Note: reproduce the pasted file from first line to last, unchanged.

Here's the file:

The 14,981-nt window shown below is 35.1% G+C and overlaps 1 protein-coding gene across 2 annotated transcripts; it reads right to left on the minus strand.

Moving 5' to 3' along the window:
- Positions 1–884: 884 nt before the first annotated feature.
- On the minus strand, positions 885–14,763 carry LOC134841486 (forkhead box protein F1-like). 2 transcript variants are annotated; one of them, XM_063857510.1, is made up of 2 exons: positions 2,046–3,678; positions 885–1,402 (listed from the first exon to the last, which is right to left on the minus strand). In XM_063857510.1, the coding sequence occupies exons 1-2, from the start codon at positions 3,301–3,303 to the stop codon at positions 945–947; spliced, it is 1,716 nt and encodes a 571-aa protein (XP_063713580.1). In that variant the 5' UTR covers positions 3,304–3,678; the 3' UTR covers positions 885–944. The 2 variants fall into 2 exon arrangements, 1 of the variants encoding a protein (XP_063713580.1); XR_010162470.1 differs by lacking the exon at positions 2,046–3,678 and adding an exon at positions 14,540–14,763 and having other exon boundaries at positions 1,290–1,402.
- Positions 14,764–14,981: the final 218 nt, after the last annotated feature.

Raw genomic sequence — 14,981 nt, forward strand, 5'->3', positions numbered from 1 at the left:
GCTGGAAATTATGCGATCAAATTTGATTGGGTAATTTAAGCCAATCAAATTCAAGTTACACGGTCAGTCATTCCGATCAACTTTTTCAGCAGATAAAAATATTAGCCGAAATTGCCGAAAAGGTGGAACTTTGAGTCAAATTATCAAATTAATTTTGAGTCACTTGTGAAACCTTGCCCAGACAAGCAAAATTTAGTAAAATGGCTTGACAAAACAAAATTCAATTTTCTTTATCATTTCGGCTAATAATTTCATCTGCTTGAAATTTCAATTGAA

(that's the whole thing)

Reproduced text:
The 14,981-nt window shown below is 35.1% G+C and overlaps 1 protein-coding gene across 2 annotated transcripts; it reads right to left on the minus strand.

Moving 5' to 3' along the window:
- Positions 1–884: 884 nt before the first annotated feature.
- On the minus strand, positions 885–14,763 carry LOC134841486 (forkhead box protein F1-like). 2 transcript variants are annotated; one of them, XM_063857510.1, is made up of 2 exons: positions 2,046–3,678; positions 885–1,402 (listed from the first exon to the last, which is right to left on the minus strand). In XM_063857510.1, the coding sequence occupies exons 1-2, from the start codon at positions 3,301–3,303 to the stop codon at positions 945–947; spliced, it is 1,716 nt and encodes a 571-aa protein (XP_063713580.1). In that variant the 5' UTR covers positions 3,304–3,678; the 3' UTR covers positions 885–944. The 2 variants fall into 2 exon arrangements, 1 of the variants encoding a protein (XP_063713580.1); XR_010162470.1 differs by lacking the exon at positions 2,046–3,678 and adding an exon at positions 14,540–14,763 and having other exon boundaries at positions 1,290–1,402.
- Positions 14,764–14,981: the final 218 nt, after the last annotated feature.

Raw genomic sequence — 14,981 nt, forward strand, 5'->3', positions numbered from 1 at the left:
GCTGGAAATTATGCGATCAAATTTGATTGGGTAATTTAAGCCAATCAAATTCAAGTTACACGGTCAGTCATTCCGATCAACTTTTTCAGCAGATAAAAATATTAGCCGAAATTGCCGAAAAGGTGGAACTTTGAGTCAAATTATCAAATTAATTTTGAGTCACTTGTGAAACCTTGCCCAGACAAGCAAAATTTAGTAAAATGGCTTGACAAAACAAAATTCAATTTTCTTTATCATTTCGGCTAATAATTTCATCTGCTTGAAATTTCAATTGAA